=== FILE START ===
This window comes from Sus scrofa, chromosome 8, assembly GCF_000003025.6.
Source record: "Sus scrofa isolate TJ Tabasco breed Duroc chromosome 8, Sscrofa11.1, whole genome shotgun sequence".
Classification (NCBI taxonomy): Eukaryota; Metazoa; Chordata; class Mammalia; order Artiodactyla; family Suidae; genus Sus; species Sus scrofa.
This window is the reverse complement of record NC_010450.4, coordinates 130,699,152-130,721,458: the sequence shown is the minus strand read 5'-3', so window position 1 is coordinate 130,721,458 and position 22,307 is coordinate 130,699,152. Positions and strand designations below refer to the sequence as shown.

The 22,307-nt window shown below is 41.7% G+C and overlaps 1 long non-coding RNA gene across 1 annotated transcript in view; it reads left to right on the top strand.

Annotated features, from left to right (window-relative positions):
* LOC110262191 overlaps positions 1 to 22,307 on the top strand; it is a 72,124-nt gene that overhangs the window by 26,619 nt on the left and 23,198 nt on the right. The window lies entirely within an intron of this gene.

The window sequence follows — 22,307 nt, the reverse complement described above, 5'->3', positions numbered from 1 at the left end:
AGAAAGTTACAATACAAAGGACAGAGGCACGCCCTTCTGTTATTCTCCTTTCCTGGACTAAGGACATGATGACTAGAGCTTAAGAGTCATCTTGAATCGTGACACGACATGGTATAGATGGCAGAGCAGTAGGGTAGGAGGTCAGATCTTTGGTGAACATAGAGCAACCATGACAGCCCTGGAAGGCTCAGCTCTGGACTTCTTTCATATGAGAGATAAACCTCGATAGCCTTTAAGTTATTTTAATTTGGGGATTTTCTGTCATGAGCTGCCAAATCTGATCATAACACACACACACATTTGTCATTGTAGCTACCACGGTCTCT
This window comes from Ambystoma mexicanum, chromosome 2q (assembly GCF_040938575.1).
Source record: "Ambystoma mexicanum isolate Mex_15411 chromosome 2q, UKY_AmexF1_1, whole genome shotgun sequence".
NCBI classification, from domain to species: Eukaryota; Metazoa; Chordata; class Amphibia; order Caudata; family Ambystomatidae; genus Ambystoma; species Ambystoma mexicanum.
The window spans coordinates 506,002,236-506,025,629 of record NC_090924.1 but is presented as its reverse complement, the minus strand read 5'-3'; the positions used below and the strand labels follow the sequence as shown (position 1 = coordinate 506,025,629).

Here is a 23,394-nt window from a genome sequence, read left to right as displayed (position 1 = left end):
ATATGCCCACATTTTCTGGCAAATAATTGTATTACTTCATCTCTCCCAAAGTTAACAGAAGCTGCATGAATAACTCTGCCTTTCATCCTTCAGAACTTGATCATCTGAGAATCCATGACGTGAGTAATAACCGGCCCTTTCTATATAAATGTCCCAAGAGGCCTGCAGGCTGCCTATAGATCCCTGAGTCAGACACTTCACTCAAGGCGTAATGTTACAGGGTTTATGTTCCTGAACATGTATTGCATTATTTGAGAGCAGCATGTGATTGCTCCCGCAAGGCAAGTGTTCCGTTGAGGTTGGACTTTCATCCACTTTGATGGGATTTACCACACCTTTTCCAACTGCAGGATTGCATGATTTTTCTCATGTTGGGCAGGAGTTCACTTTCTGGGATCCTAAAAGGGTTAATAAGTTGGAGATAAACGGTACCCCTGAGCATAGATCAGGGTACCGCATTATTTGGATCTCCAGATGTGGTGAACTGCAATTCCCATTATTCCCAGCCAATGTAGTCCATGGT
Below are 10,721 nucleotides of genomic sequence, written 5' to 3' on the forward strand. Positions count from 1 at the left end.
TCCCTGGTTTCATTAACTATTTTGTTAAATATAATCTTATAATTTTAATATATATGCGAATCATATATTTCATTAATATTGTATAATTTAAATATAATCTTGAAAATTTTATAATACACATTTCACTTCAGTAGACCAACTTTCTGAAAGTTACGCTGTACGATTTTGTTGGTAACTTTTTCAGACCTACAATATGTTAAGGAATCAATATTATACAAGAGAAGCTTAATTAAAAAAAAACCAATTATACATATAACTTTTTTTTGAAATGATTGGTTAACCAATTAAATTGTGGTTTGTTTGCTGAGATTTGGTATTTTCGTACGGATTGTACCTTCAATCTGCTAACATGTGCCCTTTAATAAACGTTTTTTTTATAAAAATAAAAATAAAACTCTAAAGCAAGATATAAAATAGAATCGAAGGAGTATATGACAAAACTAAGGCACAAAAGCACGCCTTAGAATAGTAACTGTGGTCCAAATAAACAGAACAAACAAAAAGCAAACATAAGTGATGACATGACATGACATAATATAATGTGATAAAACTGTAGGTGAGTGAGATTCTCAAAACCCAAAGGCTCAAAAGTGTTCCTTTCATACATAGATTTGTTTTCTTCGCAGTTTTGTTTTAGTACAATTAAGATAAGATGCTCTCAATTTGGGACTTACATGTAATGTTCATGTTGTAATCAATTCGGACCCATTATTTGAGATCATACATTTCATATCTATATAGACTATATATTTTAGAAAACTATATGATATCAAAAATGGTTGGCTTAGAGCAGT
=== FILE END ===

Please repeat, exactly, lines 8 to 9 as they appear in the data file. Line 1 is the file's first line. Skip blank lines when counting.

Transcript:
The window sequence follows — 22,307 nt, the reverse complement described above, 5'->3', positions numbered from 1 at the left end:
AGAAAGTTACAATACAAAGGACAGAGGCACGCCCTTCTGTTATTCTCCTTTCCTGGACTAAGGACATGATGACTAGAGCTTAAGAGTCATCTTGAATCGTGACACGACATGGTATAGATGGCAGAGCAGTAGGGTAGGAGGTCAGATCTTTGGTGAACATAGAGCAACCATGACAGCCCTGGAAGGCTCAGCTCTGGACTTCTTTCATATGAGAGATAAACCTCGATAGCCTTTAAGTTATTTTAATTTGGGGATTTTCTGTCATGAGCTGCCAAATCTGATCATAACACACACACACATTTGTCATTGTAGCTACCACGGTCTCT